In the debate over climate change and what to do about it, the statement “The science is settled!” has been repeated ad nauseam by journalists, activists, policymakers, and climate scientists. But what is ‘The Science’, exactly? Headlines are full of alarming predictions, such as “Sea level rise threatens low lying islands like the Maldives,” “Weather disasters becoming more frequent and costly”, and “We have gravely underestimated the economic cost of climate change.” It’s no wonder that 80% of young people in Australia are currently experiencing “climate anxiety.” And yet, though the evidence suggests that the climate has indeed changed, core questions about the climate’s response to our influence now and in the future remain largely unanswered.
These are the questions Steven Koonin seeks to address in Unsettled: What Climate Science Tells Us, What It Doesn’t, and Why it Matters. His response to the journalists, activists, policymakers, and climate scientists proclaiming that “the science is settled” is a paraphrase of one of Inigo Montoya’s famous lines in the cult classic The Princess Bride, “I do not think ‘The Science’ says what you think it says.” (1)
As former Undersecretary for Science in the U.S. Department of Energy under the Obama administration, Koonin is a far cry from the stereotype of the science-denying, Big-Oil-funded, hard-right climate sceptic. He finds the label “climate denier” aimed at those seeking open scientific discussion “particularly abhorrent” given its allusions to Holocaust denial; the Nazis killed more than two hundred of Koonin’s relatives in Eastern Europe (16). Rather than denying scientific findings, Koonin does the opposite—he exclusively relies on data from the Intergovernmental Panel on Climate Change (IPCC) and other official reports, pointing out where miscommunication and exaggeration have occurred in the journey from the initial scientific studies to the alarming headlines spruiked by the media.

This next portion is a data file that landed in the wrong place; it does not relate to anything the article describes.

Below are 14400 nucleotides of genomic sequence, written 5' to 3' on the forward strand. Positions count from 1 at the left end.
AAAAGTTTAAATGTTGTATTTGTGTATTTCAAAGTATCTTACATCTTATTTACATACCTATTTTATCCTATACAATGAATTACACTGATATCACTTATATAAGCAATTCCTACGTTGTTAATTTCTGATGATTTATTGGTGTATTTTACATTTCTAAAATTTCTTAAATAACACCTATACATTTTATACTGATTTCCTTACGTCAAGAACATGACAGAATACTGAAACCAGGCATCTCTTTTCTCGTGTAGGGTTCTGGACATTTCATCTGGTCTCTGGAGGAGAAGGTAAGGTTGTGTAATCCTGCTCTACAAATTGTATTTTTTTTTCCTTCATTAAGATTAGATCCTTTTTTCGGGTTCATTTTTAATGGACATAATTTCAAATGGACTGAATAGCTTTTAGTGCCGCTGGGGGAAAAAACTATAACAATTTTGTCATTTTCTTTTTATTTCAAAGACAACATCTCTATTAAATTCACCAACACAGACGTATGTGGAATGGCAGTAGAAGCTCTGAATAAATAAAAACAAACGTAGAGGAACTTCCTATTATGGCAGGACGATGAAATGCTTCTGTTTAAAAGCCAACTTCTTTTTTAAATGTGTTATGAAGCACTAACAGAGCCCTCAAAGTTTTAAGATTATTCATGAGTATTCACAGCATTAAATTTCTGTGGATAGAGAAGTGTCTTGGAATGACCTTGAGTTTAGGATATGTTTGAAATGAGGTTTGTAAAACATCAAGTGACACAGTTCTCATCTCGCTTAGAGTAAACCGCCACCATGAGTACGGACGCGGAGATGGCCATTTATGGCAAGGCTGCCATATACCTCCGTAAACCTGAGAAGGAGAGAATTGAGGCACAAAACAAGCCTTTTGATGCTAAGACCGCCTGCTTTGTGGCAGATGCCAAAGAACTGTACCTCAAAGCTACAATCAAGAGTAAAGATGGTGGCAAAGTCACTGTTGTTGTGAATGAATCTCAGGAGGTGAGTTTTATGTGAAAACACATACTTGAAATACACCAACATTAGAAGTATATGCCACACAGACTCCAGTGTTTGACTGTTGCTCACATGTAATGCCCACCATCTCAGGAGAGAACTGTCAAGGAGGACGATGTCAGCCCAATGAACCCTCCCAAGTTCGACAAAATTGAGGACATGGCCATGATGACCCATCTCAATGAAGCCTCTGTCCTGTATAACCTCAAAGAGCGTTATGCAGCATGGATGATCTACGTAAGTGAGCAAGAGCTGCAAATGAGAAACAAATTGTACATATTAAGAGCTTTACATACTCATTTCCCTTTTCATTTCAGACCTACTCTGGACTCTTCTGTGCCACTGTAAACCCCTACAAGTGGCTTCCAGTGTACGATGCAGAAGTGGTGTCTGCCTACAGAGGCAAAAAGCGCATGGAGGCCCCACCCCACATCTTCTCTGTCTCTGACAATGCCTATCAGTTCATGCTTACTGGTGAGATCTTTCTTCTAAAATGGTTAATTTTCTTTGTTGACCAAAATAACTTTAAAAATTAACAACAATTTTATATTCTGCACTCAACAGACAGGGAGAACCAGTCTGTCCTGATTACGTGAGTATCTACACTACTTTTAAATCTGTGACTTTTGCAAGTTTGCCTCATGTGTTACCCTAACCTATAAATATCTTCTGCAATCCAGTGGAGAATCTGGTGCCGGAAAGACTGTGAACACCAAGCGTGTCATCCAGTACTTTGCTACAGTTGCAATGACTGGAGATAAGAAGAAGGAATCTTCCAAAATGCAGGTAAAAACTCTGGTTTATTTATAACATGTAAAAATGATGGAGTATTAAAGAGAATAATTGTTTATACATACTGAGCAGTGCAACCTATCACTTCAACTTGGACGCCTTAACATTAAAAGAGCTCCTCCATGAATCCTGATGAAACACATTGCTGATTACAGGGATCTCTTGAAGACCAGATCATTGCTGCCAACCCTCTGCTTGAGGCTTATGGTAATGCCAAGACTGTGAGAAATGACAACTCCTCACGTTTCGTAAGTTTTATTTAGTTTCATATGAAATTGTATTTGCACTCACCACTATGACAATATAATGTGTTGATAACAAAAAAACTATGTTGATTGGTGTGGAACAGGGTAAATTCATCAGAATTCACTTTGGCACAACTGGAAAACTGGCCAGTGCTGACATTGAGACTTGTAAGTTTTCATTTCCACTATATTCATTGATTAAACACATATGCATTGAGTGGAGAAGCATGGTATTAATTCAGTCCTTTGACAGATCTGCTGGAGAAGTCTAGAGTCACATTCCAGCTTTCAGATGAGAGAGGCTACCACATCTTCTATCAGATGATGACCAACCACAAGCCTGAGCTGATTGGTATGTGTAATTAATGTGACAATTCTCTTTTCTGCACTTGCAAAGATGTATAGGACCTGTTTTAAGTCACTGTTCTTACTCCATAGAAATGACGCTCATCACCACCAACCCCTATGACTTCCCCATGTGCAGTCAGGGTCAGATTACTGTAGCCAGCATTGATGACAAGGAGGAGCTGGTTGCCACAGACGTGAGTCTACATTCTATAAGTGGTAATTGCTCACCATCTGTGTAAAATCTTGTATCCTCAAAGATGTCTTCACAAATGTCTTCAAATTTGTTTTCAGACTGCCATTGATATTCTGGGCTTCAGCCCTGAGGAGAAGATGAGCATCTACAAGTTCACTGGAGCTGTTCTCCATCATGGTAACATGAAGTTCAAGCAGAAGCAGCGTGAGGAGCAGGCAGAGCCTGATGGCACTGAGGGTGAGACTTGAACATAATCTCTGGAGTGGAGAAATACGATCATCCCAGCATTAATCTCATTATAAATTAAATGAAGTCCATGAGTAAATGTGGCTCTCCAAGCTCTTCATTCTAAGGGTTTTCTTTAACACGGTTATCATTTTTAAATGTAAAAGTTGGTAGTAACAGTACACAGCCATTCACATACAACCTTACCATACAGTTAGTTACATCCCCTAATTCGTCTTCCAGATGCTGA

- A scientist’s ethical duty is to bring objective facts to discussions about issues like climate change, not to twist the facts to promote a particular course of action they feel is best.
- Obtaining accurate data on how the climate has changed is challenging, but evidence shows that the climate has warmed slightly compared to the recent past.
- Putting greenhouse gases into the atmosphere exerts a warming influence on the climate, but this only amounts to about 1% of the energy flowing through the climate system, making it very difficult to accurately predict how the climate will respond.
- Climate models are beset with myriad problems which make them extremely unreliable due to the complexity of the climate system and the vast computing power required.
- Alarming statements in the media and IPCC summaries about the climate tend to be greatly exaggerated and highly misleading, as shown by a closer examination of the scientific studies they are based on.
What the science really says